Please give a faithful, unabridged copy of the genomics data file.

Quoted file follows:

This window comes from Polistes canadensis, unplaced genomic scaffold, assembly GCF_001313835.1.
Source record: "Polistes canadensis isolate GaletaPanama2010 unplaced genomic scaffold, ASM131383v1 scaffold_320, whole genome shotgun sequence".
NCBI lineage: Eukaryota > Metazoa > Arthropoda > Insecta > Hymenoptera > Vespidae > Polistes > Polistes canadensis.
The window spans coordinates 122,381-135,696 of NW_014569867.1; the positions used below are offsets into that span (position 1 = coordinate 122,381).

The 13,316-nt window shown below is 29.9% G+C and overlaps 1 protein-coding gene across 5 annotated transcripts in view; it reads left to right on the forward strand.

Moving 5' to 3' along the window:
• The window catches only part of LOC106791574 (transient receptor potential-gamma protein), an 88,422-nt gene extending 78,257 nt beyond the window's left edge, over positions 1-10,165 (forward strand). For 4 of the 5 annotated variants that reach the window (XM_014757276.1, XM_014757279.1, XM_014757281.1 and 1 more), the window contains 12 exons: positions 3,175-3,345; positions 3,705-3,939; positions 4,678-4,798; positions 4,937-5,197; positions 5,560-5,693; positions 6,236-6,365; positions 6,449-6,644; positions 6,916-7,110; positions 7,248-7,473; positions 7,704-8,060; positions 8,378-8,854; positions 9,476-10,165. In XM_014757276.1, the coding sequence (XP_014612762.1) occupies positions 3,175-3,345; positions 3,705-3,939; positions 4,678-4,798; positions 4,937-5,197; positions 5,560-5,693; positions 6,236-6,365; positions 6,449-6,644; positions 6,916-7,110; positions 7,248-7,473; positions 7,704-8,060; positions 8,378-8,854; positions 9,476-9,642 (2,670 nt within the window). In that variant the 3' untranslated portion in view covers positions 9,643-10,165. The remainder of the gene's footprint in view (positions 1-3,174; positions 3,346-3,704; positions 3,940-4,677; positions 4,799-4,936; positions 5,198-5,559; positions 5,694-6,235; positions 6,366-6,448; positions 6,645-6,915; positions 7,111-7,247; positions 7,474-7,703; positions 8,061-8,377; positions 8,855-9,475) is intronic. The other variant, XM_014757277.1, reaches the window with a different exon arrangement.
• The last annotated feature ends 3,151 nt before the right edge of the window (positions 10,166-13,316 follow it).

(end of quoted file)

This window comes from Polistes canadensis, unplaced genomic scaffold, assembly GCF_001313835.1.
Source record: "Polistes canadensis isolate GaletaPanama2010 unplaced genomic scaffold, ASM131383v1 scaffold_320, whole genome shotgun sequence".
NCBI lineage: Eukaryota > Metazoa > Arthropoda > Insecta > Hymenoptera > Vespidae > Polistes > Polistes canadensis.
The window spans coordinates 122,381-135,696 of NW_014569867.1; the positions used below are offsets into that span (position 1 = coordinate 122,381).

The 13,316-nt window shown below is 29.9% G+C and overlaps 1 protein-coding gene across 5 annotated transcripts in view; it reads left to right on the forward strand.

Moving 5' to 3' along the window:
• The window catches only part of LOC106791574 (transient receptor potential-gamma protein), an 88,422-nt gene extending 78,257 nt beyond the window's left edge, over positions 1-10,165 (forward strand). For 4 of the 5 annotated variants that reach the window (XM_014757276.1, XM_014757279.1, XM_014757281.1 and 1 more), the window contains 12 exons: positions 3,175-3,345; positions 3,705-3,939; positions 4,678-4,798; positions 4,937-5,197; positions 5,560-5,693; positions 6,236-6,365; positions 6,449-6,644; positions 6,916-7,110; positions 7,248-7,473; positions 7,704-8,060; positions 8,378-8,854; positions 9,476-10,165. In XM_014757276.1, the coding sequence (XP_014612762.1) occupies positions 3,175-3,345; positions 3,705-3,939; positions 4,678-4,798; positions 4,937-5,197; positions 5,560-5,693; positions 6,236-6,365; positions 6,449-6,644; positions 6,916-7,110; positions 7,248-7,473; positions 7,704-8,060; positions 8,378-8,854; positions 9,476-9,642 (2,670 nt within the window). In that variant the 3' untranslated portion in view covers positions 9,643-10,165. The remainder of the gene's footprint in view (positions 1-3,174; positions 3,346-3,704; positions 3,940-4,677; positions 4,799-4,936; positions 5,198-5,559; positions 5,694-6,235; positions 6,366-6,448; positions 6,645-6,915; positions 7,111-7,247; positions 7,474-7,703; positions 8,061-8,377; positions 8,855-9,475) is intronic. The other variant, XM_014757277.1, reaches the window with a different exon arrangement.
• The last annotated feature ends 3,151 nt before the right edge of the window (positions 10,166-13,316 follow it).